Biological Patent Thickets and Delayed Access to Biosimilars, An American Problem

27 Pages Posted: 17 Mar 2022

See all articles by Rachel Moodie

Rachel Moodie

University of Denver Sturm College of Law

Bernard Chao

University of Denver Sturm College of Law

Date Written: January 21, 2022

Abstract

Drug prices in the United States are higher than in other countries. Generic drugs offer one path to lower these prices. The Biologics Price Competition and Innovation Act ('BPCIA') was passed in 2010 to promote the entry of biosimilars, generic versions of a new class of biologic drugs. These drugs have proven to be effective at treating a variety of illnesses including various autoimmune diseases and cancers. But to date, few biosimilars have entered the U.S. market. Patent thickets covering biologic drugs may be one cause.

Our study seeks to test this hypothesis by comparing patent assertions against the same biosimilar drugs in the United States, United Kingdom and Canada. We found that that on average nine to twelves times more patents were asserted against biosimilars in the United States than in Canada and the UK. We also observe that biosimilars enter the Canadian and UK markets more quickly following regulatory approval than they do in the United States. Of course, later market entry may be the consequence of a working patent system. Patent laws are designed to give pharmaceutical companies market exclusivity for a limited period. Consequently, we drilled down on one patent portfolio to look at what the patents cover. Our study found that AbbVie’s Humira biologic drug is covered by roughly 73 mostly duplicative patents, but its EU patent portfolio is dramatically smaller and comprised of only eight non-duplicative patents. This duplication of non-patentably distinct claims is entirely permissible under the US patent system, while patent rules in other countries restrict this practice.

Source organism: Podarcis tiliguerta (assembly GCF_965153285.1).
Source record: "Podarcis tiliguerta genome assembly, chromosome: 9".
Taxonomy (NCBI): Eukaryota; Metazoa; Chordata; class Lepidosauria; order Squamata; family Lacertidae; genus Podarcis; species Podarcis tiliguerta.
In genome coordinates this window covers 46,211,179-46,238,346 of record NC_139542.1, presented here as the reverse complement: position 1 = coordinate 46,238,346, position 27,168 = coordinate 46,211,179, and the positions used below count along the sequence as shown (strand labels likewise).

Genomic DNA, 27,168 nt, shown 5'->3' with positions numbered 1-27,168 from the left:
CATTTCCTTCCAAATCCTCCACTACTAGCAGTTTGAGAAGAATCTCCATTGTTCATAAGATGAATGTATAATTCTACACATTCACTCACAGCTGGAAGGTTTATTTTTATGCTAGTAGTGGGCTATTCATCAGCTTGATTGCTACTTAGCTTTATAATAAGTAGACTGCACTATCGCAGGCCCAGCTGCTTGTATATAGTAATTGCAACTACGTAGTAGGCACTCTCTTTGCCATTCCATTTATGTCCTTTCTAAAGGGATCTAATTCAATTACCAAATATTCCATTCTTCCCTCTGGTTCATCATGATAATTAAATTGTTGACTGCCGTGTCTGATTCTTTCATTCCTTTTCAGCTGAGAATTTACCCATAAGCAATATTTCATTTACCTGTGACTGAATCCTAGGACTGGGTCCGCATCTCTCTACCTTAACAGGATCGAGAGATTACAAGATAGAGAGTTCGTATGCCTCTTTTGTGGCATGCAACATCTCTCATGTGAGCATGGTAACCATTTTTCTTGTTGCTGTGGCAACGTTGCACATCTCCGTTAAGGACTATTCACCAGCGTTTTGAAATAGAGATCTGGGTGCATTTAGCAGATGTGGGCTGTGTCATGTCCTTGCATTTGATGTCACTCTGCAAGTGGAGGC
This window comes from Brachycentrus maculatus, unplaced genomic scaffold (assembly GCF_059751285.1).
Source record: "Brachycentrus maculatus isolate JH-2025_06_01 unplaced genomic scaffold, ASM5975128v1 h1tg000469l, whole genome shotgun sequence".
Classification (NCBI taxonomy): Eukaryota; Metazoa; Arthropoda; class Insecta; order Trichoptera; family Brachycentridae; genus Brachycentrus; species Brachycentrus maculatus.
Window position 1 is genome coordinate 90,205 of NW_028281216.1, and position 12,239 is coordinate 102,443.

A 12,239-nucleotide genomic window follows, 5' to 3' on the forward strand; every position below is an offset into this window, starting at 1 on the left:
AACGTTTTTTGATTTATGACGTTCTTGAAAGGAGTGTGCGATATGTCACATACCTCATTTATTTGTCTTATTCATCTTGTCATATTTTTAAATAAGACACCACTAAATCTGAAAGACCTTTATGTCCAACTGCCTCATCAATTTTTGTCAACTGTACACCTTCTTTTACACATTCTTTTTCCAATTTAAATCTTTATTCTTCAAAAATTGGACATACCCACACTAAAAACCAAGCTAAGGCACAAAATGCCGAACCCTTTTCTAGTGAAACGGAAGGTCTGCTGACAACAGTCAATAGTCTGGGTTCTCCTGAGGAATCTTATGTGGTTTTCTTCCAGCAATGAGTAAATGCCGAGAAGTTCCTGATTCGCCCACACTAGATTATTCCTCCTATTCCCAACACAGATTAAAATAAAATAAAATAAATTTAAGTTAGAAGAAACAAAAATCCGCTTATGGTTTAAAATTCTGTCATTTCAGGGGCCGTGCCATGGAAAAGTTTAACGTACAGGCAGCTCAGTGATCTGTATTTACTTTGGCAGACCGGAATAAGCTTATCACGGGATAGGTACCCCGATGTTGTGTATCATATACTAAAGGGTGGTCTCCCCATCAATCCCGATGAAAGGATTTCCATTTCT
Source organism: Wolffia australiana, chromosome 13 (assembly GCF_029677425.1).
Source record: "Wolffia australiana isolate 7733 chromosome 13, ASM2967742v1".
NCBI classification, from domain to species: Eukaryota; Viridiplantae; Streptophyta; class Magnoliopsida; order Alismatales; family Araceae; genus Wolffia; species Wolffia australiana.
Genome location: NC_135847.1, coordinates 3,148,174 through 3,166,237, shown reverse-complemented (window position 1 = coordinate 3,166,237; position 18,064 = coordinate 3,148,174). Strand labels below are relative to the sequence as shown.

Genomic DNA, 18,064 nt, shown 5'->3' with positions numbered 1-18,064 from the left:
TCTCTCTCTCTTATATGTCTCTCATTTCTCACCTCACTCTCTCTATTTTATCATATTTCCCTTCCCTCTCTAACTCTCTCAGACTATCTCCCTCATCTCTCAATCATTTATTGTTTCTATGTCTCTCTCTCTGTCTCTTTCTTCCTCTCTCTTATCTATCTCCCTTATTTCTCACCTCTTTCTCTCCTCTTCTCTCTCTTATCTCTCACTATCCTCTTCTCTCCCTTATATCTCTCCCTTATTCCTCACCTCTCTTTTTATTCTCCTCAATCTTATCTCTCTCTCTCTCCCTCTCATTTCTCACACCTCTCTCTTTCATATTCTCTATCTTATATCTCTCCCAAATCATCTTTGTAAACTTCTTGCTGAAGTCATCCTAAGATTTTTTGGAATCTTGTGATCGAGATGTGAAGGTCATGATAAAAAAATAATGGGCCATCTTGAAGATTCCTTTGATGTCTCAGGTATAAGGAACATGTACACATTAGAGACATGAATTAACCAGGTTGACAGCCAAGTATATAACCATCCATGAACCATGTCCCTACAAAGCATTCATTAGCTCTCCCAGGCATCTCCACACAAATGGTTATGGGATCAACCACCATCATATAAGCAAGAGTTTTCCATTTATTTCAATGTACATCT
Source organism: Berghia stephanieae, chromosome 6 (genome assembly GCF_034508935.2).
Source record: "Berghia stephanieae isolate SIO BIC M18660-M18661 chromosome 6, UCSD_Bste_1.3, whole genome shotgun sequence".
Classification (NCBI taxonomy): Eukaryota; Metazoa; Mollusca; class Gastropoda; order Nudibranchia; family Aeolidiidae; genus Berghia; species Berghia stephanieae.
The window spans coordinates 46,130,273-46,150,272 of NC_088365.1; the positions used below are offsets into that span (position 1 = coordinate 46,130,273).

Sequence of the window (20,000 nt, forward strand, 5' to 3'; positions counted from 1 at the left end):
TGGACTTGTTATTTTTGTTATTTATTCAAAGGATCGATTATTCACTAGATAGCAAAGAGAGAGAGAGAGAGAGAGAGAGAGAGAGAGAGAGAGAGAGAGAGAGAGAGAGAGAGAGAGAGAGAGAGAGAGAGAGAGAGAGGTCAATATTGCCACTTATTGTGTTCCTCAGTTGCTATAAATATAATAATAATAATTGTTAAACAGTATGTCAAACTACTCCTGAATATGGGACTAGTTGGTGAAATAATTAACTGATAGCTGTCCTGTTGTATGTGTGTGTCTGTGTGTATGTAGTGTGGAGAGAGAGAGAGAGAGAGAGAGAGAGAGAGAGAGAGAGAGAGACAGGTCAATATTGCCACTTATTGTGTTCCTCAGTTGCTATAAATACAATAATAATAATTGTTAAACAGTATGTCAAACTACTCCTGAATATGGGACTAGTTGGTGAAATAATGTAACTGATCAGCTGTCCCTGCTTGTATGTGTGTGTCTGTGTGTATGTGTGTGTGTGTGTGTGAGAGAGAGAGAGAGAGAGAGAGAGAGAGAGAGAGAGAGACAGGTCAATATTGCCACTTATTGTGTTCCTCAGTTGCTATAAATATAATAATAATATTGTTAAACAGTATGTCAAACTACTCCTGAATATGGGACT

The BPCIA is designed to allow branded drug companies to maintain market exclusivity when their drugs are covered by high quality patents (i.e. patents covering significant advances). But the use of patent thickets in the United States allows branded drug companies to delay biosimilar entry by relying on the high cost of challenging many duplicative patents instead of the quality of their underlying patents. Accordingly, we suggest several policy interventions that may thin biological drug patent thickets.

Keywords: Patent, thickets, biologics, drugs, biosimilars, Canada, United Kingdom

Suggested Citation

Moodie, Rachel and Chao, Bernard H., Biological Patent Thickets and Delayed Access to Biosimilars, An American Problem (January 21, 2022). Available at SSRN: https://ssrn.com/abstract=4014760 or http://dx.doi.org/10.2139/ssrn.4014760

Rachel Moodie

University of Denver Sturm College of Law ( email )

2255 E. Evans Avenue
Denver, CO 80208
United States

Bernard H. Chao (Contact Author)

University of Denver Sturm College of Law ( email )

2255 E. Evans Avenue
Denver, CO 80208
United States

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